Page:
Noncontroversial and straightforward tweaks to a tax code that contains more than 3.5 million words are not easy to find, but the AICPA has several such proposals that, if enacted, could eliminate a few headaches for taxpayers and CPAs alike.
The AICPA’s second annual compendium of legislative proposals, distributed to key congressional tax committee leaders last week, seeks to correct technical problems related to a wide range of issues such as tax credits, due dates and penalties. Some of the proposals are narrow in scope (for example, allowing certain spousal transfers of suspended losses) while others touch on broadly used provisions that affect thousands or millions of taxpayers (school expense and attorney fee deductions, and nonbusiness mileage rates).
The most extensive proposal would streamline the growing number of incentives intended to help taxpayers meet or save for post-secondary educational expenses. Taxpayers currently face multiple sets of income phaseouts and qualifying expenses, depending on which credit or tuition plan they choose. (See pages 6–9 of the compendium for a chart.)
The Government Accountability Office (GAO) has estimated that almost 20% of eligible taxpayers are not taking advantage of these deductions and credits. And many of those who are using them are not doing so correctly. The Treasury Inspector General for Tax Administration (TIGTA) reported in 2009 that approximately $300 million of Hope scholarship credits were inappropriately claimed in tax year 2006.
The AICPA suggested several ways to simplify the current scheme, including the creation of one credit for all post-secondary expenses that is per student rather than per taxpayer. It also recommends creating a uniform definition of qualified higher education expenses, continuing the requirement for the student’s Social Security number on the return to help track compliance, and harmonizing the income phaseouts for all education incentives.
Other proposals in the compendium, and the AICPA’s reasons for urging the change, include:
1. Creating a separate rate for a child’s taxable income (eliminating the link to the parents’ income).
Rationale: Eliminates significant complexity for the “kiddie tax” calculation; also addresses potential alternative minimum tax (AMT) and tax equity issues for certain filers.
2. Standardizing the mileage rates—one for business expenses and another for nonbusiness (charitable, medical and moving expenses)—and set the nonbusiness rate to at least 50% of the business rate.
Rationale: Simplifies tax calculation. Also eliminates the huge disparity between rates (14 cents per mile for charitable, 51 cents per mile for business) and allows all rates to be adjusted in a timely manner.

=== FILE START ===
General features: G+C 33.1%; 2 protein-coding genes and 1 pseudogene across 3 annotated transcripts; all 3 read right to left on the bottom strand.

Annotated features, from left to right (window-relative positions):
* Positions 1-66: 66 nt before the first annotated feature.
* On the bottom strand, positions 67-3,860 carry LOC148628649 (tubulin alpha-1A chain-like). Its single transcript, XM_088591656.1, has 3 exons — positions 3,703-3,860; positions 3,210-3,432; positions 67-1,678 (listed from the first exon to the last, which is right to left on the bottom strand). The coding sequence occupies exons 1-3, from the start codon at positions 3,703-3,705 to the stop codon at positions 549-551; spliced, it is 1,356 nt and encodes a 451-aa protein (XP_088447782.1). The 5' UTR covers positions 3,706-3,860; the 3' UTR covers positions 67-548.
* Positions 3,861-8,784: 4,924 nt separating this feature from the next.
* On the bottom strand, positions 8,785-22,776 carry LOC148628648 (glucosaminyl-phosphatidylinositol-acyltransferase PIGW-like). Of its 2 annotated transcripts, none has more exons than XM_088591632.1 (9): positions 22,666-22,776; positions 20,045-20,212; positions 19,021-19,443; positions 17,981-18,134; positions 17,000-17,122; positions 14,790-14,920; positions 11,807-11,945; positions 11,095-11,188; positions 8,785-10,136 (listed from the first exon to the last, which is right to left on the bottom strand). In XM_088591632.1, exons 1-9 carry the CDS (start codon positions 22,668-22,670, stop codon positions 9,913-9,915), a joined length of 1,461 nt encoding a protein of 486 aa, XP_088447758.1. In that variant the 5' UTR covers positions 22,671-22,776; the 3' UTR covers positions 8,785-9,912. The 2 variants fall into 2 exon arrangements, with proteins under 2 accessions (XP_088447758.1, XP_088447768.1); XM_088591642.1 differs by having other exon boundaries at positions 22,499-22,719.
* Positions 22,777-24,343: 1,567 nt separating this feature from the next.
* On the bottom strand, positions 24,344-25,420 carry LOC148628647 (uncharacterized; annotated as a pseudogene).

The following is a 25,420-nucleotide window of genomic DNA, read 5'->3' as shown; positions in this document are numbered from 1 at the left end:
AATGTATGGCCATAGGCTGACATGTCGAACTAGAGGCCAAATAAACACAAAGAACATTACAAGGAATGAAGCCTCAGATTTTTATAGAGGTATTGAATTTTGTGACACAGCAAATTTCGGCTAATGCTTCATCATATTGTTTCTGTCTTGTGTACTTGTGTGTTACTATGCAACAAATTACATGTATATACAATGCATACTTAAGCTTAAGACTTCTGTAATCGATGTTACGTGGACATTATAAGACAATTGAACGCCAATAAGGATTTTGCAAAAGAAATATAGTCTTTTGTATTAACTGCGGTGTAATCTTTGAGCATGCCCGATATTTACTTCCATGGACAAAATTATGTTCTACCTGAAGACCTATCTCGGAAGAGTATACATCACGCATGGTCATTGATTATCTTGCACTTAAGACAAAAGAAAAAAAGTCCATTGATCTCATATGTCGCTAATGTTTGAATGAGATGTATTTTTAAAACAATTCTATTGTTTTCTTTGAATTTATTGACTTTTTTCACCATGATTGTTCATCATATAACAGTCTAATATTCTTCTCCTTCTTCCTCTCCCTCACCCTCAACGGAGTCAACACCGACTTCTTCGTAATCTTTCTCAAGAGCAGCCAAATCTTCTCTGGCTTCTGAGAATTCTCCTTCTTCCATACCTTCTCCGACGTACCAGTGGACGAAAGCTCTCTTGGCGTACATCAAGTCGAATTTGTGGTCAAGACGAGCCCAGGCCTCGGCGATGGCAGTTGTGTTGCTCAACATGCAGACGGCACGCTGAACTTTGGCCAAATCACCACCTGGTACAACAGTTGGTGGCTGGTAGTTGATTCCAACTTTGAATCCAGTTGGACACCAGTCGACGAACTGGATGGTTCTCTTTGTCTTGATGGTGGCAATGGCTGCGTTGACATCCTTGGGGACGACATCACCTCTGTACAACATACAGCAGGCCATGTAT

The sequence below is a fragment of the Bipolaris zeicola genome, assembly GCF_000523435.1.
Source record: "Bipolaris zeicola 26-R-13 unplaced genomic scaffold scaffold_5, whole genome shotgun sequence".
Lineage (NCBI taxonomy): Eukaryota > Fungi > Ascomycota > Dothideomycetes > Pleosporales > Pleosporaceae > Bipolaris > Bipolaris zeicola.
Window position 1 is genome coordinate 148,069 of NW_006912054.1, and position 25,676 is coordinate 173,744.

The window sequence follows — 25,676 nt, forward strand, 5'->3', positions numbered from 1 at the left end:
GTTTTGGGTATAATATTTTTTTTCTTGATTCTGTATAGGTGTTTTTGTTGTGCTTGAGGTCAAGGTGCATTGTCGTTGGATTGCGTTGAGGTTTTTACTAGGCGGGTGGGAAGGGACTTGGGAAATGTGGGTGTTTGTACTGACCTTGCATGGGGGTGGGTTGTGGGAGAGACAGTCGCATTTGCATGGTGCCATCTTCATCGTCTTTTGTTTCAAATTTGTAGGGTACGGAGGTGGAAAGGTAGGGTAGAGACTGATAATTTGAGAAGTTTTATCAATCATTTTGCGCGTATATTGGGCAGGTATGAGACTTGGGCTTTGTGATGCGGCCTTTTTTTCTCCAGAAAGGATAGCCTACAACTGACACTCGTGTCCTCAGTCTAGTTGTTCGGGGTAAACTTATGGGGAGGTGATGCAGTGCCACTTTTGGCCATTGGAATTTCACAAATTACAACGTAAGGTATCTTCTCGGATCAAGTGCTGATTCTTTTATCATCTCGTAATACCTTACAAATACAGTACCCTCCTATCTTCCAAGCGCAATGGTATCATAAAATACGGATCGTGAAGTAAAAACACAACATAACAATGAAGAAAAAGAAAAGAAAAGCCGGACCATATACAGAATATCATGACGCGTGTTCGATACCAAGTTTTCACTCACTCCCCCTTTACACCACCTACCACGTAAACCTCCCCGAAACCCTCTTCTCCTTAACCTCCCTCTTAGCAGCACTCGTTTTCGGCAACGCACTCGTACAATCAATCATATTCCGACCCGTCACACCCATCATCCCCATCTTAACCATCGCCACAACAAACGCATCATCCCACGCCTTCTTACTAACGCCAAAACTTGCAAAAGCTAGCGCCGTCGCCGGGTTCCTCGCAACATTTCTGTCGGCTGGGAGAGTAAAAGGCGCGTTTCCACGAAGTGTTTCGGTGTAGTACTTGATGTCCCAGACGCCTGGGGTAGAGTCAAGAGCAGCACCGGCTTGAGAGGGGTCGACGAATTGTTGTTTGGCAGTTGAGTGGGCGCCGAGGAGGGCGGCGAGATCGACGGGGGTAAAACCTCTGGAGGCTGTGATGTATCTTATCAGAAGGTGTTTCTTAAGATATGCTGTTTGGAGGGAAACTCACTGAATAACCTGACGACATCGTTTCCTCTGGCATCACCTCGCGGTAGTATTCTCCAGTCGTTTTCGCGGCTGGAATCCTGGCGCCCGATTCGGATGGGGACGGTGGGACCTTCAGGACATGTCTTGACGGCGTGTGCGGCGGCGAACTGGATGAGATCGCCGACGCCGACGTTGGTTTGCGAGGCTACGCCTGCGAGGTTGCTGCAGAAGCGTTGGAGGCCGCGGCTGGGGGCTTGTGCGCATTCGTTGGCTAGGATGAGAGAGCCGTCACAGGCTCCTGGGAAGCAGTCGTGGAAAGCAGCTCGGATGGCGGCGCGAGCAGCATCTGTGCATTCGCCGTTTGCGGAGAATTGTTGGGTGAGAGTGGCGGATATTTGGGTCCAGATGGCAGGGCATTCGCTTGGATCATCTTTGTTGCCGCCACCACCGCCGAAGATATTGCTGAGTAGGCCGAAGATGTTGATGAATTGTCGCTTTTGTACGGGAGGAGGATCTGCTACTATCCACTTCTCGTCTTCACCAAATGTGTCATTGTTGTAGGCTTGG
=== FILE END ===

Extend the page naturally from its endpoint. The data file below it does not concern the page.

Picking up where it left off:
3. Allowing attorney fees and court costs related to a litigation award or settlement as deductions for adjusted gross income.
Rationale: Corrects inequity in the law—costs for only certain types of litigation that generate gross income can be deducted for AGI; others are treated as miscellaneous itemized deductions.
4. Repealing full vesting on partial termination of qualified retirement plans.
Rationale: Eliminates significant burden due to uncertainty about when a “partial termination” occurs (the Code does not define partial termination).
5. Allowing a reasonable cause exception to the IRC § 6707A penalty for failure to include reportable transaction information with a return.
Rationale: Current law is not consistent with other penalty policies—the IRS has no discretion to waive, and the taxpayer has no opportunity to come into compliance.
6. Extending the due date for foreign bank and financial accounts (FBAR) reporting from June 30 to Oct. 15.
Rationale: Information needed for reporting is often not available to tax practitioners by June 30.
7. Repealing the requirement of a 20% partial payment with a lump-sum offer-in-compromise.
Rationale: Current law discourages taxpayers from using the IRS offer-in-compromise program. Repeal provides an effective option for addressing tax liability.
8. Allowing transfer of partnership suspended losses to one another when spousal transfers under section 1041(a) take place.
Rationale: Suspended losses should be available to the spouse who actually owns the partnership interest. Similar transfers are currently allowed for S corporation shareholders.
9. Clarifying that husband and wife partnerships recognized under state law are eligible to elect qualified joint venture status.
Rationale: The current definition of qualified joint venture makes it unclear which partnerships are eligible to make the election.
10. Allowing offset to built-in gains tax for charitable contribution and foreign tax credit carryforwards from a C corporation year to an S corporation year.
Rationale: Foreign tax credit and charitable contributions relate to a liability integrally related to the former C corporation and should be allowed to be carried forward like other business credits and deductions.
11. Adding a new 120-day post-termination transition period starting on the date that a taxpayer files an amended Form 1120S, U.S. Income Tax Return for an S Corporation.
Rationale: Filing of an amended return should trigger the beginning of a new post-termination transition period, similar to what is allowed for an audit adjustment.
12. Allowing administrative relief for certain late qualified terminal interest property (QTIP) and qualified revocable trust (QRT) elections.
Rationale: Current law imposes hardship on taxpayers who lose a gift tax QTIP marital deduction or QRT benefit due to an error by their adviser. Similar relief is now provided for generation-skipping transfers.